It has been far too long since I last updated this blog and for that I apologise. I have no excuses. I really didn't think I had anything interesting to say, which is why I'm delighted to welcome a guest blogger today.
When Jonathan Pinnock asked on his Facebook status whether anyone would like him to do a guest blog, I jumped at the chance. I'd had a little communication with Jonathan asking for tips on entering The Scott Prize, as I'd almost finished putting a short story collection together. He very kindly answered my questions, then agreed to write the following piece. I then rushed to the Salt website (http://www.saltpublishing.com/) to purchase Dot Dash and have been reading the stories all week. I wasn't disappointed. I strongly recommend you purchase the collection, if you have any interest in what makes a good short story. Here's what Jonathan has to say about The Scott Prize:
The Scott Prize (http://thescottprize.co.uk/) is an international annual prize for a first collection of short stories. It was set up by Salt Publishing in 2009 and is now pretty much the only way for an unknown short story writer to get a collection published by them, as they do not accept unsolicited submissions. The fact that hardly any other publishers will consider publishing a short story collection unless it’s by an established author means that the Scott Prize has massive significance for anyone who has an interest in the short form.
I’d been writing seriously since 2005 and submitting work since 2007, which meant that by 2009 I was building up a reasonable portfolio of work. But when I first entered for the Scott Prize in that debut year, I got absolutely nowhere. I wasn’t even shortlisted. I was more than a little peeved about this, as I’d had a few individual successes by then and I obviously thought I was ready for the big time. However, in my heart of hearts I knew that there were several fillers in my proposed collection. And when I read the collections that had won that year – especially Tom Vowler’s “The Method” – I realised I was going to have to raise my game if I was going to have any chance of being selected in future. There was no room for fillers.
So I kept on writing and I kept on submitting and I notched up one or two more decent hits, including BBC Radio 4’s Opening Lines. This meant that I could chuck out a fair bit of the chaff and generally make the collection a bit stronger. The other thing that had happened was that I’d been playing around with TwitFic (Twitter fiction – complete stories in 140 characters or under) a bit more by then and I had quite a collection of very, very short pieces that I could use as a kind of punctuation between the longer ones. In fact, I had just enough short pieces to make it possible to alternate them. And that, in turn, led to the title of the collection.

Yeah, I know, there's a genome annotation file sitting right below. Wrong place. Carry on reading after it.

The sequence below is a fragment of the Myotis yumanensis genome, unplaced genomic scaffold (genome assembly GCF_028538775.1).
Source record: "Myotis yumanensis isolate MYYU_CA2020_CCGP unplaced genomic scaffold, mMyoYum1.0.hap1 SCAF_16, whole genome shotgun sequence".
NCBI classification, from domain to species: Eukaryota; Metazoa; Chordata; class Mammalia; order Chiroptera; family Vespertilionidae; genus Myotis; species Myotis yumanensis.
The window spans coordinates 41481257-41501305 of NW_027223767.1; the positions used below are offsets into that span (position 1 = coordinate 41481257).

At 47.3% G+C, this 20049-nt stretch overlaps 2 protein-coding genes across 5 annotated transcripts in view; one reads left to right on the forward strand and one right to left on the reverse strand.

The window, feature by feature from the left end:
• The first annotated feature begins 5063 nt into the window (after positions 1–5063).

When I first entered the Scott Prize, my collection was entitled “Hidden Shallows and Other Stories”, which was – to be honest – a bit mundane. To move away from that to “Dot Dash”, a title that simply reflected the structure of the book, was quite radical and that gave it another chance to stand out. I think it also reflected the playful nature of a lot of the content. I submitted “Dot Dash” to the Scott Prize on October 6th, 2010 – for once in my life well ahead of the deadline.
Nine days later, I submitted my first novel “Mrs Darcy versus the Aliens” to Salt’s new science fiction imprint Proxima and just over a month after that it was accepted for publication. That book was then scheduled for publication in September 2011, which meant that when I was eventually announced as one of the winners of the 2011 Scott Prize, publication had to be delayed for a year in order to avoid confusion between two very different books by the same author. So that’s why “Dot Dash” is only just appearing now.
But it’s been worth the wait. My box of books arrived from Salt last week, and they are utterly beautiful. One of the things about being published by Salt is that you are guaranteed to have an arresting cover, and “Dot Dash” is no exception. I feel very privileged to have my name on a cover with that iconic “S” logo in the top right hand corner.
Jonathan Pinnock was born in Bedford, England and studied Mathematics at Cambridge University. He subsequently stumbled into a career in software development and has been there ever since. Somewhere along the way he wrote one book on software development and co-wrote a further twelve. His preference, however, is for fiction and his first novel Mrs Darcy versus the Aliens was published by Proxima in 2011. His short stories have won numerous prizes and have been widely published. He is married with two slightly grown-up children, several cats and a 1961 Ami Continental Jukebox. He blogs at www.jonathanpinnock.com.